The performance is free and open to the public. For more information, call The Sarofim School of Fine Arts at 512-863-1504.
Computer Science Professor Suzanne Buchele was featured in a Chronicle of Higher Education story about academics who take their families abroad. Read the story here.
The Williamson County Sun ran a story about the gallery exhibits scheduled for the fall.
Barbara Anthony, assistant professor of computer science, Rick Denman, professor of mathematics and computer science, and Alison Marr, assistant professor of mathematics, recently had a paper titled “Some Families of Fixed Points for the Eccentric Digraph Operator” published in the Journal of Combinatorial Mathematics and Combinatorial Computing.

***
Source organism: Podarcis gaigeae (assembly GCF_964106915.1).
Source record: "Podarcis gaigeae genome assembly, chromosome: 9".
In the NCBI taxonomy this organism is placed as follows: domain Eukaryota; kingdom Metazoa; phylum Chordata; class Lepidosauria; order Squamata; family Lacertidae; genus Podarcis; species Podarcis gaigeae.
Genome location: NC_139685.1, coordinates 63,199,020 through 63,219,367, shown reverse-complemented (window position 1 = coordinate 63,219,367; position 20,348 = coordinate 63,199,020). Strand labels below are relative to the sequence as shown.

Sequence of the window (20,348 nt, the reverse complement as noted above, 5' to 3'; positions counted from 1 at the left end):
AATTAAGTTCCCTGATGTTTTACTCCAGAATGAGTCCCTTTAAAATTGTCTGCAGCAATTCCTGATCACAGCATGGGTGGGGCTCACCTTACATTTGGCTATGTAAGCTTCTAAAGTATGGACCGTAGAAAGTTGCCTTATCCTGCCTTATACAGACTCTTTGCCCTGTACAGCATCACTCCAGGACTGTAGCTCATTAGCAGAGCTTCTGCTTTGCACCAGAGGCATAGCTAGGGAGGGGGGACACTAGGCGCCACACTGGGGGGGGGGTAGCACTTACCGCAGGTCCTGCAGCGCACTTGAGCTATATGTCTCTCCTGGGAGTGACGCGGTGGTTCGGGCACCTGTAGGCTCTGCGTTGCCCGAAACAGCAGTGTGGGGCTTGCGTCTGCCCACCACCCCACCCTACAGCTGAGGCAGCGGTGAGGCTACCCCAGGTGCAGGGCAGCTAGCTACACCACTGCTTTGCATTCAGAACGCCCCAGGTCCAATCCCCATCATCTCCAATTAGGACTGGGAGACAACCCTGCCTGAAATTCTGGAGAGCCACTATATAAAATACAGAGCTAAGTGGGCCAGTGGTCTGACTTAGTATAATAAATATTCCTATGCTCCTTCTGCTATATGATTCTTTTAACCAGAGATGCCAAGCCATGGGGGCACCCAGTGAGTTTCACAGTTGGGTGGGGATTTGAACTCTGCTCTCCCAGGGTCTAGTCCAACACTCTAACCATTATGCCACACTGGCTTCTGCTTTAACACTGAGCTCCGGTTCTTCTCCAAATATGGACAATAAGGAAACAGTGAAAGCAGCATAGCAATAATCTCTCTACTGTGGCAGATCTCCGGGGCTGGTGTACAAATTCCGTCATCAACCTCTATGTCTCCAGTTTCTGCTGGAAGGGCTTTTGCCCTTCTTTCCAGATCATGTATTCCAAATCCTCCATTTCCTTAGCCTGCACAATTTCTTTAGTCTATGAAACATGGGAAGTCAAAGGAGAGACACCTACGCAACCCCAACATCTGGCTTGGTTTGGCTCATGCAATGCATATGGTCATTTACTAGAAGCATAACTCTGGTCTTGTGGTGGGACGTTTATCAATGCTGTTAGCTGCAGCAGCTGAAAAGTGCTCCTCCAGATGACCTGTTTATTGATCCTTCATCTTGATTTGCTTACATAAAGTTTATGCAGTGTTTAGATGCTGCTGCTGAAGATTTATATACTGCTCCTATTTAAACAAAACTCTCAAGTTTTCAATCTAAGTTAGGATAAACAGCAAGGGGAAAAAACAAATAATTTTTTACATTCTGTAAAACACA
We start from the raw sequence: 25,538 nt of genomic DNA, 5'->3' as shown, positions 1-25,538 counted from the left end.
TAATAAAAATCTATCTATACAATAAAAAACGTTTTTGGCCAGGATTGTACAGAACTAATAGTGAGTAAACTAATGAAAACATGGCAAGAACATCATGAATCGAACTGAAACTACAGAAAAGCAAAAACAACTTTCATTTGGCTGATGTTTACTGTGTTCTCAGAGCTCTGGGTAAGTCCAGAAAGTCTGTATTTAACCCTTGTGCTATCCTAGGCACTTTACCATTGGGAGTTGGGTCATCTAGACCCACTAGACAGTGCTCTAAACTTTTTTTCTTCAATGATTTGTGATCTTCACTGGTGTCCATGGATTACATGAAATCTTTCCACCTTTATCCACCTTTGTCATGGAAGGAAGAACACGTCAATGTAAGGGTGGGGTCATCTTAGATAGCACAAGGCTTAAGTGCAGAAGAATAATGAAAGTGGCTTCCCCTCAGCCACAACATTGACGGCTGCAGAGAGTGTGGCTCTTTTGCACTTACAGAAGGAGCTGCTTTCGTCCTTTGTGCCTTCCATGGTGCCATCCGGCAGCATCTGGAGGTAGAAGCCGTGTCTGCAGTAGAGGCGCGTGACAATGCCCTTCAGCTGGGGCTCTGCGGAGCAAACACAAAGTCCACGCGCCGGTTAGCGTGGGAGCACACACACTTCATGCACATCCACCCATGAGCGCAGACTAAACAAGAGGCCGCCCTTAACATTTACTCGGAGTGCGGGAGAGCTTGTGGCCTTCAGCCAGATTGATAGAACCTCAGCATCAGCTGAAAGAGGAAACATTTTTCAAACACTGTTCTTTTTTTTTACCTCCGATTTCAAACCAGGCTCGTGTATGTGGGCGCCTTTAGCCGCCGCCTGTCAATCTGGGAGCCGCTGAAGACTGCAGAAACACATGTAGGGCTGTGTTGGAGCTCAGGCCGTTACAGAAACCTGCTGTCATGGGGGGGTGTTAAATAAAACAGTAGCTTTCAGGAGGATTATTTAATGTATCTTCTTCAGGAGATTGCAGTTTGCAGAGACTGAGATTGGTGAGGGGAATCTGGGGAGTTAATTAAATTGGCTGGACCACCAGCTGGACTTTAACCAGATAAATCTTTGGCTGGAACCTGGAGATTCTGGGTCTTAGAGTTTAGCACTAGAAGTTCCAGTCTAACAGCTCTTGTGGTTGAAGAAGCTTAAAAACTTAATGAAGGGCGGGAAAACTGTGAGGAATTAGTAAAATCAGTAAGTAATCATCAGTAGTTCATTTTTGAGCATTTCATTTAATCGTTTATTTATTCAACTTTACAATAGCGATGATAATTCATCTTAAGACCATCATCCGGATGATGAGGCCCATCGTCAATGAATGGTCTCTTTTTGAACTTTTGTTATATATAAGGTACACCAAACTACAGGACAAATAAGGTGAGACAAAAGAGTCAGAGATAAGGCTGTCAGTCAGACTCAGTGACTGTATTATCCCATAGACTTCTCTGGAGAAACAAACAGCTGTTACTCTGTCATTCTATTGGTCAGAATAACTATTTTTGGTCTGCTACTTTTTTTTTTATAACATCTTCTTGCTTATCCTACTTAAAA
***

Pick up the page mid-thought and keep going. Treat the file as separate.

Math major Nina Freeman participated in an NSF-supported REU (Research Experiences for Undergraduates) at Texas State University this past summer. The program focused on research projects in discrete mathematics and algebra. Read more about it here.
Traci Giuliano, professor of psychology, recently had a paper titled “The reverse double standard in perceptions of student-teacher sexual relationships: The role of gender, initiation, and power published in the Journal of Social
Psychology. Student co-authors on the paper included 2008 graduate Braden Ackley and 2009 graduates Patrick Egan and Jenny Howell.
Edward L. Kain, professor of sociology and University Scholar, has a chapter in a new book published in August by the American Sociological Association. The book is called Peer Review of Teaching: Lessons from and for Departments of Sociology. Kain’s chapter is titled “Ways to Start the Peer Review Conversation within a Department.”